Well, that’s the current leading theory, anyway, and its main formulator and proponent is Jeffrey Lockwood, an entomologist and grasshopper specialist out of the University of Wyoming. Lockwood studied and published extensively on the Rocky Mountain locust over a career that spanned more than 20 years. He recently transferred to UW’s philosophy department and focuses these days on writing fiction, non-fiction, and essays. But his 2004 book, Locust, offers a natural history of the insect and details the steps leading to this extinction theory.
Scientists working around the turn of the last century were understandably late to grasp the possibility that this particular grasshopper might be extinct. Major outbreaks tended to occur roughly every eight to ten years, so long periods without a regional sighting were not considered unusual. As the premier pest of the continent’s midsection, out of sight was out of mind. World War I intervened, of course, as well as the Great Depression. When scientists returned to the absent insect toward mid-century, a popular theory held that migratory locusts were a form of commonly-found grasshoppers that emerge as the stresses of drought and overpopulation force them to migrate en-masse from native ranges. Studies of locust in central Asia and elsewhere had revealed these traits and behaviors.
Further, many felt the Rocky Mountain locust and its proto-locust grasshopper was not a distinct species. Rather, the locust was thought to be a particularly gregarious and migratory phase of a grasshopper still common throughout the West—M. sanguinipes. As environmental conditions once again became optimal, it was thought, a form of locust might emerge from this common grasshopper.
In the mid-1980s, Jeffrey Lockwood and others began to look to molecular analysis to unlock some of the mysteries surrounding the disappearance of the American locust. Disturbingly, although once estimated to occur in the trillions, perhaps fewer than 400 professionally-preserved specimens of Rocky Mountain locust remain in university and government collections. (The photographic record is also rather sparse.) Most of these specimens are dried and mounted and as such are somewhat degraded for DNA analysis. Lockwood and his associates out of Laramie turned to the famous “grasshopper glaciers” that persist along the most remote upper stretches of the Continental Divide.
I’m looking at an old photograph of myself at Grasshopper Glacier on the Beartooth Plateau above Cooke City just north of Yellowstone Park. My girlfriend, Liz, and I are teenagers and we look it. It’s August of 1973 and the trek up from Goose Lake has been a breeze for our fellow summer employees in Yellowstone. The surface of the glacier that day is littered with half-alive and dead grasshoppers recently lifted up by winds sweeping over the Beartooth benches. Local legend even then indicated that huge quantities of frozen locust were buried deep within Grasshopper Glacier.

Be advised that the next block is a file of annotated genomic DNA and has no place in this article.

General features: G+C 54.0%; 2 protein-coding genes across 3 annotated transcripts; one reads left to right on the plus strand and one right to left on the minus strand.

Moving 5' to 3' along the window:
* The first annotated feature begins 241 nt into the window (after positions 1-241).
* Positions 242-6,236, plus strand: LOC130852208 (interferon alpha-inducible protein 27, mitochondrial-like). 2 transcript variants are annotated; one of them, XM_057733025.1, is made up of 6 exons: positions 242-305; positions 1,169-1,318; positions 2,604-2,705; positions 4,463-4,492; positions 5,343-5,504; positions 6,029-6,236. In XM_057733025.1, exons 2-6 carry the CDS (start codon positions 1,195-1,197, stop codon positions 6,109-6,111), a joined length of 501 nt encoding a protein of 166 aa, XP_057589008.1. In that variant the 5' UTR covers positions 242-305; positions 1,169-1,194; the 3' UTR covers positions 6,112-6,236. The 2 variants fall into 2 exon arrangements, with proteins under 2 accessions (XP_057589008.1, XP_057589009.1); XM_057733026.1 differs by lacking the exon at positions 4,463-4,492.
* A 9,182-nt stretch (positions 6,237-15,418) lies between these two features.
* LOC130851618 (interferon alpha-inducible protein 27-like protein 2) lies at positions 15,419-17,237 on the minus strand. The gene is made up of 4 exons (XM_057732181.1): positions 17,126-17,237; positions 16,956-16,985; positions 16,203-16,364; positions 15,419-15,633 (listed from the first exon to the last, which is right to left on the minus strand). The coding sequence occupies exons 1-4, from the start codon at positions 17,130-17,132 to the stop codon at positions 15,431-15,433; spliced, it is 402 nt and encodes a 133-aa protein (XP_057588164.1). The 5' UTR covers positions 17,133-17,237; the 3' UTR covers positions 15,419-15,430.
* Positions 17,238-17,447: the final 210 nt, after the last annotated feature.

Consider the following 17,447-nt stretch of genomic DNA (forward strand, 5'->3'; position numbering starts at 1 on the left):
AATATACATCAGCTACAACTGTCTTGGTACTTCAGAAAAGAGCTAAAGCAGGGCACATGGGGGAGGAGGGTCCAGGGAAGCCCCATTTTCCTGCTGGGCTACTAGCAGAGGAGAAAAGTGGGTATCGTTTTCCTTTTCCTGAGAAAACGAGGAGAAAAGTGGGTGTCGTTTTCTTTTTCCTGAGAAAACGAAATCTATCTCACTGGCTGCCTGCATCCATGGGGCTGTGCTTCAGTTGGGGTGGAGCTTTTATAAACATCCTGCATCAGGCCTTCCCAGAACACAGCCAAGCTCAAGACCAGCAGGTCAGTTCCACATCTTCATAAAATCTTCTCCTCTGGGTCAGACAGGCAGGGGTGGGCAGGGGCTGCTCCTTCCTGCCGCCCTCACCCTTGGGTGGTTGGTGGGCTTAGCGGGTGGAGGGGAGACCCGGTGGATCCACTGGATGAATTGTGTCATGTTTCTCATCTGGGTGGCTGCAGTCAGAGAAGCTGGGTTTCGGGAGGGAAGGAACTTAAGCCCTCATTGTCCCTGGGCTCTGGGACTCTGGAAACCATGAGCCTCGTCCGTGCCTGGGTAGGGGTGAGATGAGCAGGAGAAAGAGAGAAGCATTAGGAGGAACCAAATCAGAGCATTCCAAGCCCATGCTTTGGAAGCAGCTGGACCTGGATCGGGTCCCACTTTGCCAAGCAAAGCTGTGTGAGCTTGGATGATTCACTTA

In 1987, Jeffrey Lockwood and his colleagues tried this glacier first, hoping to find locust specimens. What they found was a glacier greatly receded. Older grasshoppers seemed to exist in only tiny fragments with lots of species intermingled. After several other false starts with glaciers in the Crazy Mountains, his team was able to find intact locust specimens at Knife Point Glacier in Wyoming’s Wind River Range. Over several visits, he and his colleagues collected whole locusts as well as pieces and submitted them for DNA analysis and carbon dating.
The DNA analysis was performed by two Canadian colleagues who reported results in a professional journal in 2003. They obtained intact and partial specimens from Lockwood’s Knife Point Glacier expeditions, which were carbon profiled to be about 400 years old. Dried museum specimens from late 19th century locust outbreaks were also examined. Related grasshoppers, including the common M. sanguinipes, were tested along with a couple of non-related locusts from other continents as a control.
The DNA study concluded a couple of things. First, Melanoplus sanguinipes—the common meadow grasshopper—and M. spretus are most probably not “phase transforms” of one another. In fact, the study showed the Rocky Mountain locust is more closely related to yet another common grasshopper, the wide-ranging spur-throated grasshopper M. brunerus, which some researchers feel is one of the hoppers that filled the ecological vacuum left by the extinction of its close relative. (Indeed, heavy agricultural damage by the spur-throated hopper was reported in the early 1920s.) Secondly, whatever caused the disappearance, it was likely not a problem of genetic diversity, since samples from the presumably robust 400-year-old specimens compared closely with those collected near the time of the population collapse.